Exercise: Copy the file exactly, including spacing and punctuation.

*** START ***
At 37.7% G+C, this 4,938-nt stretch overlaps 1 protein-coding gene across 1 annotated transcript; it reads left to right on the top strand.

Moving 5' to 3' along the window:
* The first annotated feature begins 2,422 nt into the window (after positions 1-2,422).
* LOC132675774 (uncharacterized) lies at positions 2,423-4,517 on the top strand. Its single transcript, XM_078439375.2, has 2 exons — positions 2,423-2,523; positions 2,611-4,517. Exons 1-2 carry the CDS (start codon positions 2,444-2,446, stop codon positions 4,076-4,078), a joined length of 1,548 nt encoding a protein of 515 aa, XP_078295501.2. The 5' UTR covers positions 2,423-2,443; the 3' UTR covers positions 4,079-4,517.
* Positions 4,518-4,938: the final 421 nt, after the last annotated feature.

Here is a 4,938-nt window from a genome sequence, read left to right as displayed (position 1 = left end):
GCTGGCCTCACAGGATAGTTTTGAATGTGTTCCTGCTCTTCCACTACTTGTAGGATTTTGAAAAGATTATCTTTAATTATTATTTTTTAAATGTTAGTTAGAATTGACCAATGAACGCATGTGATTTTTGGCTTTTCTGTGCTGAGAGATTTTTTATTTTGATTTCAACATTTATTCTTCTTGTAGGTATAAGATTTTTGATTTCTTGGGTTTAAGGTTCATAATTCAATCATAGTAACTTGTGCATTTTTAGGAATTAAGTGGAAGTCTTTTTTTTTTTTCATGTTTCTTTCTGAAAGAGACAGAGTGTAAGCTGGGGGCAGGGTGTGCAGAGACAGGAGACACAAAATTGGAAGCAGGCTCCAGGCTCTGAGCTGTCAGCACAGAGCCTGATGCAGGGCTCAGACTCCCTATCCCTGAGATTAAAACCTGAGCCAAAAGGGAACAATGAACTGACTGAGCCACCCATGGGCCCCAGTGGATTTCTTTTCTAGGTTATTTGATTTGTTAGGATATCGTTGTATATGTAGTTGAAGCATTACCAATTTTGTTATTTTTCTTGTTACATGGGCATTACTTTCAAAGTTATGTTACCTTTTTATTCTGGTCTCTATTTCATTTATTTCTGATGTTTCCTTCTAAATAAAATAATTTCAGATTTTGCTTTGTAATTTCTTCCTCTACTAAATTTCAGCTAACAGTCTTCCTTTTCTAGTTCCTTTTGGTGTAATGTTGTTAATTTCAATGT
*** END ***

At 37.7% G+C, this 4,938-nt stretch overlaps 1 protein-coding gene across 1 annotated transcript; it reads left to right on the top strand.

Moving 5' to 3' along the window:
* The first annotated feature begins 2,422 nt into the window (after positions 1-2,422).
* LOC132675774 (uncharacterized) lies at positions 2,423-4,517 on the top strand. Its single transcript, XM_078439375.2, has 2 exons — positions 2,423-2,523; positions 2,611-4,517. Exons 1-2 carry the CDS (start codon positions 2,444-2,446, stop codon positions 4,076-4,078), a joined length of 1,548 nt encoding a protein of 515 aa, XP_078295501.2. The 5' UTR covers positions 2,423-2,443; the 3' UTR covers positions 4,079-4,517.
* Positions 4,518-4,938: the final 421 nt, after the last annotated feature.

Here is a 4,938-nt window from a genome sequence, read left to right as displayed (position 1 = left end):
GCTGGCCTCACAGGATAGTTTTGAATGTGTTCCTGCTCTTCCACTACTTGTAGGATTTTGAAAAGATTATCTTTAATTATTATTTTTTAAATGTTAGTTAGAATTGACCAATGAACGCATGTGATTTTTGGCTTTTCTGTGCTGAGAGATTTTTTATTTTGATTTCAACATTTATTCTTCTTGTAGGTATAAGATTTTTGATTTCTTGGGTTTAAGGTTCATAATTCAATCATAGTAACTTGTGCATTTTTAGGAATTAAGTGGAAGTCTTTTTTTTTTTTCATGTTTCTTTCTGAAAGAGACAGAGTGTAAGCTGGGGGCAGGGTGTGCAGAGACAGGAGACACAAAATTGGAAGCAGGCTCCAGGCTCTGAGCTGTCAGCACAGAGCCTGATGCAGGGCTCAGACTCCCTATCCCTGAGATTAAAACCTGAGCCAAAAGGGAACAATGAACTGACTGAGCCACCCATGGGCCCCAGTGGATTTCTTTTCTAGGTTATTTGATTTGTTAGGATATCGTTGTATATGTAGTTGAAGCATTACCAATTTTGTTATTTTTCTTGTTACATGGGCATTACTTTCAAAGTTATGTTACCTTTTTATTCTGGTCTCTATTTCATTTATTTCTGATGTTTCCTTCTAAATAAAATAATTTCAGATTTTGCTTTGTAATTTCTTCCTCTACTAAATTTCAGCTAACAGTCTTCCTTTTCTAGTTCCTTTTGGTGTAATGTTGTTAATTTCAATGT